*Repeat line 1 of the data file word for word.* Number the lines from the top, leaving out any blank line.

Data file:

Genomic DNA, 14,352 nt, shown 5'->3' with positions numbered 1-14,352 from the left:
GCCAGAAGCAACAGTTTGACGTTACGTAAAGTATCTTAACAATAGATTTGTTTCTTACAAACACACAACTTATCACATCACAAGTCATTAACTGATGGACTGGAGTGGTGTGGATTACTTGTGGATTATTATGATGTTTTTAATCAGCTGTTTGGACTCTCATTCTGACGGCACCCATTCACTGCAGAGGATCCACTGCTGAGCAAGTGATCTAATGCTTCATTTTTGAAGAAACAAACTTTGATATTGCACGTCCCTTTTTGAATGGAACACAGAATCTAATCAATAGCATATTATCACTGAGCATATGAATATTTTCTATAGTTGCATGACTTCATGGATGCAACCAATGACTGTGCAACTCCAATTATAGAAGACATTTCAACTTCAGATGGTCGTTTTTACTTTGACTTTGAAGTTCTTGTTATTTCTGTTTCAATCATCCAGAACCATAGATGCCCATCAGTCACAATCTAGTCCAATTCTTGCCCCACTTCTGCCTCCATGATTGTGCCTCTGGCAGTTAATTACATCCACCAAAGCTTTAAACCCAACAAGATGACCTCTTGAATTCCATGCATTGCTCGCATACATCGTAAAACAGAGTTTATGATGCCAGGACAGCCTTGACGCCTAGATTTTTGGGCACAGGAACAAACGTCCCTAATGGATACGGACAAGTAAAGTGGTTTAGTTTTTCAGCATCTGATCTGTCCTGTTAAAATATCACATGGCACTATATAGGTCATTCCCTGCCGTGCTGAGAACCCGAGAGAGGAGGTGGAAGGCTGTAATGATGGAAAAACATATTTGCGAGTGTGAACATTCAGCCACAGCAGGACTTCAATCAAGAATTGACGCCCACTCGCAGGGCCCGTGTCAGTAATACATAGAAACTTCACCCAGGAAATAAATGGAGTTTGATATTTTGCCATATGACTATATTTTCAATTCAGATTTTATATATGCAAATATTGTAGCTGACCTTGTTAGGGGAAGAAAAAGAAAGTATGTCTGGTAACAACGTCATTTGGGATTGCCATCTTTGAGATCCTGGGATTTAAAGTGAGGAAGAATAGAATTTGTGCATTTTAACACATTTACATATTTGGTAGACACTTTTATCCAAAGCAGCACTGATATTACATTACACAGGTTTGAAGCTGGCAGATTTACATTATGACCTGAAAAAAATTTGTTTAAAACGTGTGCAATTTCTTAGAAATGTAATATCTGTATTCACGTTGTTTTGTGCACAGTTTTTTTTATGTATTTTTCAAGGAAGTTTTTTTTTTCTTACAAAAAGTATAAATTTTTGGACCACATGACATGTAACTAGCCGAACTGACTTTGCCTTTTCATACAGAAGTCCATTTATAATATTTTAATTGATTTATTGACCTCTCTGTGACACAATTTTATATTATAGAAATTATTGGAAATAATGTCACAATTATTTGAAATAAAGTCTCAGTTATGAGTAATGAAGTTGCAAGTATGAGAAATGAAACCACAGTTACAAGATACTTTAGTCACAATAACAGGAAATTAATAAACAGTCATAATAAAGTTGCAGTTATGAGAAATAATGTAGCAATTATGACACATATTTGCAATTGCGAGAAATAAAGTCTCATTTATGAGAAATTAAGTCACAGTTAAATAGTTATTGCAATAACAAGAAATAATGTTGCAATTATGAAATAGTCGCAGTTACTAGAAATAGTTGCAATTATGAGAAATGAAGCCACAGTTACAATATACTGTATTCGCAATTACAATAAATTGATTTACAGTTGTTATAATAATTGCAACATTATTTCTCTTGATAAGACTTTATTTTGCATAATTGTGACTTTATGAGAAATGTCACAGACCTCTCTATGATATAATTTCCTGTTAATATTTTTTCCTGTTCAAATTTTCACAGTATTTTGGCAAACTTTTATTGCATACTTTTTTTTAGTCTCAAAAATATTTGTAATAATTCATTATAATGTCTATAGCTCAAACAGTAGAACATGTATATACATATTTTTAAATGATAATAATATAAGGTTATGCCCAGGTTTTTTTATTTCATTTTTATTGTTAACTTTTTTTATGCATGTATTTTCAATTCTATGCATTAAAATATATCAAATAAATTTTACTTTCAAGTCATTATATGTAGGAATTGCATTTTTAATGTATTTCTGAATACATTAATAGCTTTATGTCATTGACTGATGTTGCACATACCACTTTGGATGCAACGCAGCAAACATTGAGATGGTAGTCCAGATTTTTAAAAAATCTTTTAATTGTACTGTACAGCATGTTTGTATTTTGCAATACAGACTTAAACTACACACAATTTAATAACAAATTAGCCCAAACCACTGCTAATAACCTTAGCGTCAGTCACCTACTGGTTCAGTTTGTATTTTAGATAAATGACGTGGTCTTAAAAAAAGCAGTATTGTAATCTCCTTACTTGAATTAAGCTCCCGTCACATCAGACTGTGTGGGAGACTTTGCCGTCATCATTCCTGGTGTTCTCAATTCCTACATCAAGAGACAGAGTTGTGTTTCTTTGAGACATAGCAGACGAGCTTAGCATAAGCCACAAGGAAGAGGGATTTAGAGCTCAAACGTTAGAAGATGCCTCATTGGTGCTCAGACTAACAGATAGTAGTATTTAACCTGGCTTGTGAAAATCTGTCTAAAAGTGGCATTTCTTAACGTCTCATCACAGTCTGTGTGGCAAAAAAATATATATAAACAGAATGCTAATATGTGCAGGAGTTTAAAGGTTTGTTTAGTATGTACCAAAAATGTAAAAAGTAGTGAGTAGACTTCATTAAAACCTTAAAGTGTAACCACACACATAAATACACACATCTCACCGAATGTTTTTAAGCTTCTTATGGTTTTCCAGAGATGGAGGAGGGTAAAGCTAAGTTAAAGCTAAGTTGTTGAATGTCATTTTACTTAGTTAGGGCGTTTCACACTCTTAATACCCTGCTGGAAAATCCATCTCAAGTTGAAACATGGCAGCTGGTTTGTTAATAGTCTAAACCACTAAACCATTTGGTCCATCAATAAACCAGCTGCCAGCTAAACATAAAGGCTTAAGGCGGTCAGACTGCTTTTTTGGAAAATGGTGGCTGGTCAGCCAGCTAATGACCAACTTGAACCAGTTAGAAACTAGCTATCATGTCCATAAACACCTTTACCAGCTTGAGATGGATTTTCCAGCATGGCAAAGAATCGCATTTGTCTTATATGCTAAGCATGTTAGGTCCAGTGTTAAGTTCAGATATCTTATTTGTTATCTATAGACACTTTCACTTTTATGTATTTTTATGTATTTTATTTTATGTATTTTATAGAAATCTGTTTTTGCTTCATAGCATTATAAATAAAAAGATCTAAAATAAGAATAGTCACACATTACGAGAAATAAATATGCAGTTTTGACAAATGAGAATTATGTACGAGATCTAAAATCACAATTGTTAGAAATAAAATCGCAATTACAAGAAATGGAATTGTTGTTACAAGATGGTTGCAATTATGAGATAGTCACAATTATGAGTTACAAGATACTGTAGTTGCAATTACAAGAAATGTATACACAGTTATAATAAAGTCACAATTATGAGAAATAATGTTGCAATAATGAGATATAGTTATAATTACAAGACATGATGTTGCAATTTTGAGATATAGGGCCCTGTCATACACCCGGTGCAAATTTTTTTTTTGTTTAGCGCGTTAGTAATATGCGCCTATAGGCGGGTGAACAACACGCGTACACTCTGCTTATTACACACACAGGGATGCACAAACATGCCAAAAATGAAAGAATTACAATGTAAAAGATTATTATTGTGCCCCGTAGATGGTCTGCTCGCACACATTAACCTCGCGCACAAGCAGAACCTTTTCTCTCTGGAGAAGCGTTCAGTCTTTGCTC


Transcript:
Genomic DNA, 14,352 nt, shown 5'->3' with positions numbered 1-14,352 from the left: